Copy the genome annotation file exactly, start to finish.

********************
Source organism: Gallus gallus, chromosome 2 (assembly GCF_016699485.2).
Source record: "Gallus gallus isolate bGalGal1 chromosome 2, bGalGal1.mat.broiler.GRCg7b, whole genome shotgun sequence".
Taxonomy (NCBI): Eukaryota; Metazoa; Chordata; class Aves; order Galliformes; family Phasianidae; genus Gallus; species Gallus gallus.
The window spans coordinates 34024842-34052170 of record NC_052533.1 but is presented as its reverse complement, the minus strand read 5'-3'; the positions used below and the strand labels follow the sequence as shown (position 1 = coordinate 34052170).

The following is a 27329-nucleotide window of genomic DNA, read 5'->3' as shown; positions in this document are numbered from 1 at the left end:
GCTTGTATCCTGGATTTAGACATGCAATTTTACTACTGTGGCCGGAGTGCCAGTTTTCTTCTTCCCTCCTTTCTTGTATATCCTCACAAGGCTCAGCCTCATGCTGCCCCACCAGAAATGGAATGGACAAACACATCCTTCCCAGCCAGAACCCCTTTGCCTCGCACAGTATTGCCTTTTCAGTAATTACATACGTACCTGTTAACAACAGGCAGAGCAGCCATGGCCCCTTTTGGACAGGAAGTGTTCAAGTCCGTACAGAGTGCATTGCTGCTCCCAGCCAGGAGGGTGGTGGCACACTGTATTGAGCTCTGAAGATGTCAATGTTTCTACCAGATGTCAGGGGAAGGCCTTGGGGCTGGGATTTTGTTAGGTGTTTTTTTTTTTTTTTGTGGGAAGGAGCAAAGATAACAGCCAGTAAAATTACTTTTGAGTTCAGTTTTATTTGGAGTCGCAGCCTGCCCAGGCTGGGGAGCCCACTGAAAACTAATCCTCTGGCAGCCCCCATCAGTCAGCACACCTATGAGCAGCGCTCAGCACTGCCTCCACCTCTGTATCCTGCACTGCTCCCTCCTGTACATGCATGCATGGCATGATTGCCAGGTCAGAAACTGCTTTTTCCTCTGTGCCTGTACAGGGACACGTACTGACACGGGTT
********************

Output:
Source organism: Gallus gallus, chromosome 2 (assembly GCF_016699485.2).
Source record: "Gallus gallus isolate bGalGal1 chromosome 2, bGalGal1.mat.broiler.GRCg7b, whole genome shotgun sequence".
Taxonomy (NCBI): Eukaryota; Metazoa; Chordata; class Aves; order Galliformes; family Phasianidae; genus Gallus; species Gallus gallus.
The window spans coordinates 34024842-34052170 of record NC_052533.1 but is presented as its reverse complement, the minus strand read 5'-3'; the positions used below and the strand labels follow the sequence as shown (position 1 = coordinate 34052170).

The following is a 27329-nucleotide window of genomic DNA, read 5'->3' as shown; positions in this document are numbered from 1 at the left end:
GCTTGTATCCTGGATTTAGACATGCAATTTTACTACTGTGGCCGGAGTGCCAGTTTTCTTCTTCCCTCCTTTCTTGTATATCCTCACAAGGCTCAGCCTCATGCTGCCCCACCAGAAATGGAATGGACAAACACATCCTTCCCAGCCAGAACCCCTTTGCCTCGCACAGTATTGCCTTTTCAGTAATTACATACGTACCTGTTAACAACAGGCAGAGCAGCCATGGCCCCTTTTGGACAGGAAGTGTTCAAGTCCGTACAGAGTGCATTGCTGCTCCCAGCCAGGAGGGTGGTGGCACACTGTATTGAGCTCTGAAGATGTCAATGTTTCTACCAGATGTCAGGGGAAGGCCTTGGGGCTGGGATTTTGTTAGGTGTTTTTTTTTTTTTTTGTGGGAAGGAGCAAAGATAACAGCCAGTAAAATTACTTTTGAGTTCAGTTTTATTTGGAGTCGCAGCCTGCCCAGGCTGGGGAGCCCACTGAAAACTAATCCTCTGGCAGCCCCCATCAGTCAGCACACCTATGAGCAGCGCTCAGCACTGCCTCCACCTCTGTATCCTGCACTGCTCCCTCCTGTACATGCATGCATGGCATGATTGCCAGGTCAGAAACTGCTTTTTCCTCTGTGCCTGTACAGGGACACGTACTGACACGGGTT